Try a new genre
When you have a genre you love, it’s easy to push it on your child, but if your child doesn’t care for that genre, they might think they just don’t like reading at all. Trying a new genre can make a huge difference. Graphic novels appeal to many readers(especially visual learners!) who might not gravitate toward other books. When I worked as a school librarian, I noticed many children (boys in particular) gravitating toward non-fiction rather than fiction. You might not care for fantasy or thrillers or mysteries but it might be just what you child needs to keep them up all night with a flashlight. If you aren’t familiar with a genre, ask a school teacher or librarian for suggestions.
Let them pick out their own books
Because of my work, I have SO many book recommendations available to me and it’s very tempting to do all the choosing of books at the library or bookstore. But the girls LOVE choosing their own books (even before they can read!) and if I let them choose a few of their own, they’re more more willing to read the books I’ve picked too. Plus, reading a sub-par book isn’t the worst thing in the world, especially when it comes with the perk of helping children feel like readers. Sometimes raising a reader means suffering through a couple of Tinkerbell books or Star Wars encyclopedias.
Try out audiobooks
Like reading aloud, audiobooks introduce children to the joys of a great story even if they can’t read it themselves yet. It helps develop listening skills (which is a huge bonus for school), and exposes them to a wide range of styles, voices, and vocabulary. Listening together in the car can also really be a great family bonder. If you have really young children
Keep books within reach
Whether it’s a low shelf or a library basket on the floor, I like to keep books where my children can get to them on their own. My 15-month-old loves to pull the board books off the shelf in her room and I often find her in there flipping through the pages. When they can access books without an adult’s help, it helps them self-identify as a reader, plus looking through pictures and identifying a plot based on the illustrations are both great pre-reading skills.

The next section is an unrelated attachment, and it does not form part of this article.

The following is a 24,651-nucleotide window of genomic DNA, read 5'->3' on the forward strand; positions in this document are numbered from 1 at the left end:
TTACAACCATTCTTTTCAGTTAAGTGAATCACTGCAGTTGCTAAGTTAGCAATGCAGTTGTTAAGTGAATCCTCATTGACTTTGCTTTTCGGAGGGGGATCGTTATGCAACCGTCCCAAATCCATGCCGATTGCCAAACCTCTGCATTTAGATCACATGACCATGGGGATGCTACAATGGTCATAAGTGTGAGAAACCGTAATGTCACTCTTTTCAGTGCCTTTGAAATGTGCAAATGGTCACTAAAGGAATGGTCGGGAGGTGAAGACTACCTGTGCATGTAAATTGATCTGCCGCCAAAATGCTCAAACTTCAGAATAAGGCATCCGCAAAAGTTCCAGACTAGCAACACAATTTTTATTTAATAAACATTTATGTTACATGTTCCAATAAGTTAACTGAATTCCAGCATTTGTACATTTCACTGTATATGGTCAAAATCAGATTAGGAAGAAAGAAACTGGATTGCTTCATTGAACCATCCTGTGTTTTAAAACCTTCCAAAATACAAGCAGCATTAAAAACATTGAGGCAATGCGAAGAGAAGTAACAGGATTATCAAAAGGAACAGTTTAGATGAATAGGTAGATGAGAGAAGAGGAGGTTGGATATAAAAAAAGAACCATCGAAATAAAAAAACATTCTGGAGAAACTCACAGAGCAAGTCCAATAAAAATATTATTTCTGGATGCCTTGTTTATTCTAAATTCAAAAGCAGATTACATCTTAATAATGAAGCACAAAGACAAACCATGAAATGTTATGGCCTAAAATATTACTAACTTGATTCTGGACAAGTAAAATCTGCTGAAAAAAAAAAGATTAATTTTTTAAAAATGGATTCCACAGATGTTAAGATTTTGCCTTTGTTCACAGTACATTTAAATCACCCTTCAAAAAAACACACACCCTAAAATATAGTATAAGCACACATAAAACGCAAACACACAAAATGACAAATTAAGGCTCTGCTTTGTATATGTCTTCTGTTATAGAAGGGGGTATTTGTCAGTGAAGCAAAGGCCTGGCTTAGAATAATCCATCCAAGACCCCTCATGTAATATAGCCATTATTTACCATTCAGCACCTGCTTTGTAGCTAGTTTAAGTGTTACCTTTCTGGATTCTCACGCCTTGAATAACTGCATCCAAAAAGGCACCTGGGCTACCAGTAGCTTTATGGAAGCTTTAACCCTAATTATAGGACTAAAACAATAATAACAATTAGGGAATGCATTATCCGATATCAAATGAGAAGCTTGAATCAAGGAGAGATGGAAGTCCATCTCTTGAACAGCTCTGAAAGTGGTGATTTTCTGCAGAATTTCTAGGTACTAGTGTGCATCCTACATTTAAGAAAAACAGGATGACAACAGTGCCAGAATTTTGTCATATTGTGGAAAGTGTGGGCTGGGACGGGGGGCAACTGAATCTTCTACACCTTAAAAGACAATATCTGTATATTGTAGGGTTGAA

Model a love of reading
When I was in grad school, a public librarian came to speak on a panel and she said, “I’ve always thought that when we’re at the checkout desk we should be reading and when a child comes to check out their books, you’d say to them ‘Just one minute. I’m at a REALLY good part and I have to find out what happens.'” I’ve always remembered that and wanted to model that same enthusiasm for reading to my own children. Sit down with your own book and read for ten minutes. Give your child a stack of board or picture books and have her look through them while you read your own novel (I’ve noticed that my children responds better if I’m reading a paper book, rather than one on my Kindle). Model for your children that reading is a fun and exciting part of an adult’s life too, not just a chore that children have to slog through and finally can give up on once they’re grown-ups.
Do you have other tricks for raising a reader? I’d love to hear them and I know that many other readers look to the comments on these posts for more suggestions from a wider variety of backgrounds and experiences. I so appreciate you sharing your wisdom with all of us!
P.S. If you want my very best suggestions for building a culture of reading, the most valuable thing I can offer you is my FREE Raising Readers course. Thousands of families have taken it in the last eight months since I launched it and the feedback has been so so amazing. I think you’ll love it!